Speaker: Brendan Lucier Microsoft Research, New England
Title: The Power of Local Information in Social Networks
Abstract:
Imagine an external user trying to solve an optimization problem on an extremely large network. For example, a recruiter may wish to strategically form connections in a social networking application (such as LinkedIn) in order to maximize the number of potential job candidates that are at most two hops away. This is a wellstudied coverage problem, but with a twist: the structure of the graph is not known in advance, and is only revealed locally as nodes are added to the recruiter's set of connections. Given this limited information, how should the recruiter choose which connections to form?
More generally, we consider coverage problems on graphs in which local information about a node (such as the graph structure up to some number of hops away) is revealed only after that node has been added to the output set. For a number of optimization problems (including minimum dominating set and minimum partial coverage) we show that, if each query reveals graph structure up to two hops away, then it is possible to design randomized algorithms that nearly match the best approximations possible even with full access to the graph structure. We also show that this level of visibility is necessary: it is impossible to design nontrivial algorithms if less information is revealed on each query. We conclude that a network provider's decision of how much structure to make visible to its users can have a profound effect on the range of behaviors it can support.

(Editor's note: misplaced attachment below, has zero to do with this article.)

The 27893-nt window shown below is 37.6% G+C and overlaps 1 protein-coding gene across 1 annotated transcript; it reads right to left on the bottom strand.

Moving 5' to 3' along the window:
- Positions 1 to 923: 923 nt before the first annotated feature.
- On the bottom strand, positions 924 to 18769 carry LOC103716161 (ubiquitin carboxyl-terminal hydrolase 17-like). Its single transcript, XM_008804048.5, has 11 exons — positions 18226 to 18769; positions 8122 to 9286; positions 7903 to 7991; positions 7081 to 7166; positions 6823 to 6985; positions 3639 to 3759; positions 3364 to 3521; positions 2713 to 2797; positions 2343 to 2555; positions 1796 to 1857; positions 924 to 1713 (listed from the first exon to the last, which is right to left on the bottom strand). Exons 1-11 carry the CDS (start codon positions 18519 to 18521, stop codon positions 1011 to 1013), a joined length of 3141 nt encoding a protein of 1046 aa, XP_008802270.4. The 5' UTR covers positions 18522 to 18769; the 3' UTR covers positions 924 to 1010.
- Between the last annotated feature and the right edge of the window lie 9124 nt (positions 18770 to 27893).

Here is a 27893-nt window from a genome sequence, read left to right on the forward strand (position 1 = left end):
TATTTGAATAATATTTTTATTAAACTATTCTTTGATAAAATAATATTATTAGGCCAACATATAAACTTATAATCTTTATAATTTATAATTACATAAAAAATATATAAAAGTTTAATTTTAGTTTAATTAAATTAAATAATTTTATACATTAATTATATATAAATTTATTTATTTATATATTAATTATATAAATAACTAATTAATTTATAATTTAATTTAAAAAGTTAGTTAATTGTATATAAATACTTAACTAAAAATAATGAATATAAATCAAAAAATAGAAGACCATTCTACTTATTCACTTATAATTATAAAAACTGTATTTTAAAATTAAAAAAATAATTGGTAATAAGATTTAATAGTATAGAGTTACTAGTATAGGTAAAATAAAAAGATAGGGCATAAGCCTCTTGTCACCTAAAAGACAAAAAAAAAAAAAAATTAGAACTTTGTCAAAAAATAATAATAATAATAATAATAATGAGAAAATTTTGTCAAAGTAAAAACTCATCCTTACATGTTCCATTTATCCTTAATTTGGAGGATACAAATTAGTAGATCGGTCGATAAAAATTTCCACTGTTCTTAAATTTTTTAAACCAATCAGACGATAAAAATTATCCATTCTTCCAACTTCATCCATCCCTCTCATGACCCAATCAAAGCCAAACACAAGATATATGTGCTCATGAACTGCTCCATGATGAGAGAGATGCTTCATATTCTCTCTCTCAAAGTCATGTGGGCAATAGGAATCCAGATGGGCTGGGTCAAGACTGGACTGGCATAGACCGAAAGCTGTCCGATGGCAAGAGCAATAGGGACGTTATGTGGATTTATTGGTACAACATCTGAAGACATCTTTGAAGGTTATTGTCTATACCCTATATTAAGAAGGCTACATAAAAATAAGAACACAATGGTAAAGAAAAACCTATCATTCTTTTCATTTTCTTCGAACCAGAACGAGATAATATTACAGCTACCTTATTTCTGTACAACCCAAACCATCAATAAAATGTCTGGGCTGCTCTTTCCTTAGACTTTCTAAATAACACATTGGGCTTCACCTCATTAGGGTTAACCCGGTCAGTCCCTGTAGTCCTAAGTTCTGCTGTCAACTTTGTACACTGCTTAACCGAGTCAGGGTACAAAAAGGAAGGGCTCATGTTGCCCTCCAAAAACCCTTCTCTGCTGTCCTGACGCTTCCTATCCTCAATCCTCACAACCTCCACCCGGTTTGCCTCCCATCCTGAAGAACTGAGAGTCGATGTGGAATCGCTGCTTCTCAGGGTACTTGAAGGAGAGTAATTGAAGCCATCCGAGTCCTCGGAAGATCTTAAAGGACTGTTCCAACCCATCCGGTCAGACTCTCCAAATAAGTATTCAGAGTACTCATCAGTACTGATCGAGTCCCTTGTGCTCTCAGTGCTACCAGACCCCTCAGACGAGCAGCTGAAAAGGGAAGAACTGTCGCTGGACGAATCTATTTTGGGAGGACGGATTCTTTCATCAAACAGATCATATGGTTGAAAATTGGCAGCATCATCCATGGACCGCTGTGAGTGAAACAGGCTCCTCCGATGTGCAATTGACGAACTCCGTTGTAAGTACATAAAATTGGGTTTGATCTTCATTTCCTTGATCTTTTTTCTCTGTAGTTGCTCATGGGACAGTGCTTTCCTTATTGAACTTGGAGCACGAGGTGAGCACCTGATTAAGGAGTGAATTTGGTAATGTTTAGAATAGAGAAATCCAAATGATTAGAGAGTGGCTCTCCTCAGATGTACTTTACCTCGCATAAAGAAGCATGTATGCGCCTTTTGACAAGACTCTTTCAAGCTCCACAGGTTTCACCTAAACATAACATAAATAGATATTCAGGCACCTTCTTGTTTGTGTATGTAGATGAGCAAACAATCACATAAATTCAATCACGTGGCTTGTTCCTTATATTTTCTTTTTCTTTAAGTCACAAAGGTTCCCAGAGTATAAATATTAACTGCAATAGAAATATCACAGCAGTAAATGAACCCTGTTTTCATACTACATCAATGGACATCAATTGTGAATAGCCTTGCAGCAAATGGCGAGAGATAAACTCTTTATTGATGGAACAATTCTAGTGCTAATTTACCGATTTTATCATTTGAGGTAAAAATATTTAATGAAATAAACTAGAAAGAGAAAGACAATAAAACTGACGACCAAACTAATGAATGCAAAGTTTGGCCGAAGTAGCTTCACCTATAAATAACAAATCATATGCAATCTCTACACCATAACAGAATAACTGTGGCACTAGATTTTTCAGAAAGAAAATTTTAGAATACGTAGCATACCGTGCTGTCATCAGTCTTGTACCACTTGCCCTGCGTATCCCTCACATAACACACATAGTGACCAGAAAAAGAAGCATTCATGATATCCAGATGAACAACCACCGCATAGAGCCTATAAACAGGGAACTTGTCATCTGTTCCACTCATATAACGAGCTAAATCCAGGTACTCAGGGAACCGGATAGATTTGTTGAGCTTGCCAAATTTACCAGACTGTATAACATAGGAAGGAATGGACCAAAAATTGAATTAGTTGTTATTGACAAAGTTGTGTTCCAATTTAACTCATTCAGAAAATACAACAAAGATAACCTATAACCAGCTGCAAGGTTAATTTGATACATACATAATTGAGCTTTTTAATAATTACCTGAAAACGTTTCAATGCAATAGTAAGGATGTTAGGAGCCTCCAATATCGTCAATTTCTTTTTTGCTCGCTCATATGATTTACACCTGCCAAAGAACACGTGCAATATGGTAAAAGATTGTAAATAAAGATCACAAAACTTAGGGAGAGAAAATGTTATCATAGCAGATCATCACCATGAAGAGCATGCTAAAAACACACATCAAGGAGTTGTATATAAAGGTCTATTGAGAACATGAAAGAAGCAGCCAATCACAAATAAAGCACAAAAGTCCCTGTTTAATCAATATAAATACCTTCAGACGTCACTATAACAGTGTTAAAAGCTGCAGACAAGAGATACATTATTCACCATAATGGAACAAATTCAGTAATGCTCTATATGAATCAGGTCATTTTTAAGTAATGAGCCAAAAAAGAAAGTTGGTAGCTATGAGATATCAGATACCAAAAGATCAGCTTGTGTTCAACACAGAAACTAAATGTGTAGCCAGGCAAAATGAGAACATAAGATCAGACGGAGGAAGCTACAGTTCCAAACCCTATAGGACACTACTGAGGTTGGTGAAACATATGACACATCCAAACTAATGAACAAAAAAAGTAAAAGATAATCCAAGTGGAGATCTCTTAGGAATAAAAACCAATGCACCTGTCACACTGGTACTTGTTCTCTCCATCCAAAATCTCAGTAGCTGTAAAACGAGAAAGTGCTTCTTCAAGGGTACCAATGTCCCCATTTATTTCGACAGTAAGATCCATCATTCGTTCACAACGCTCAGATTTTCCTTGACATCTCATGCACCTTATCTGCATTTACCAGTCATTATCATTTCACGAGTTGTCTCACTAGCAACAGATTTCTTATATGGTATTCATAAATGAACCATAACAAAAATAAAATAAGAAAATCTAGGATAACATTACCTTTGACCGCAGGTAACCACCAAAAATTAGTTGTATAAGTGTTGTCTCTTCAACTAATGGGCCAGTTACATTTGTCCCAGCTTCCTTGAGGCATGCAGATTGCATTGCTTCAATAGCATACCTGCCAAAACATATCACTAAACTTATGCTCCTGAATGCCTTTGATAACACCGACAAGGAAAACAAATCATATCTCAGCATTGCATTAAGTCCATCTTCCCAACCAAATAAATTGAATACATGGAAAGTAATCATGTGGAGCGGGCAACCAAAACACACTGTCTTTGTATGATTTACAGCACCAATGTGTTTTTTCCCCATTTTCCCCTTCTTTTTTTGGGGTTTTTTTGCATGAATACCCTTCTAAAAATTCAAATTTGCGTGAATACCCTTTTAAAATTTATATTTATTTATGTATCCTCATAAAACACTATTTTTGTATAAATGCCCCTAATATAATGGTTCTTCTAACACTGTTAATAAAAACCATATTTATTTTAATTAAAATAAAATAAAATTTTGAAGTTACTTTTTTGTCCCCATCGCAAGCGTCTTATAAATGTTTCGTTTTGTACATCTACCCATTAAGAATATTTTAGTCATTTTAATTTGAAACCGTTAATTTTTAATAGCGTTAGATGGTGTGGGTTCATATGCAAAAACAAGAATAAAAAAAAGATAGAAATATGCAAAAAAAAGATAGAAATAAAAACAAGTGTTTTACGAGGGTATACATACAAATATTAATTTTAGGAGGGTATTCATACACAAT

We also design local algorithms specifically for preferential attachment networks, which model the structure of social networks. We resolve an open question by Bollobas and Riordan by showing that finding a path between two nodes, or finding the highestdegree node in the network, can be accomplished by a simple local algorithm (in which each query reveals graph structure up to one hop away) in polylogarithmic time.
Based on joint work with Christian Borgs, Michael Brautbar, Jennifer Chayes, and Sanjeev Khanna.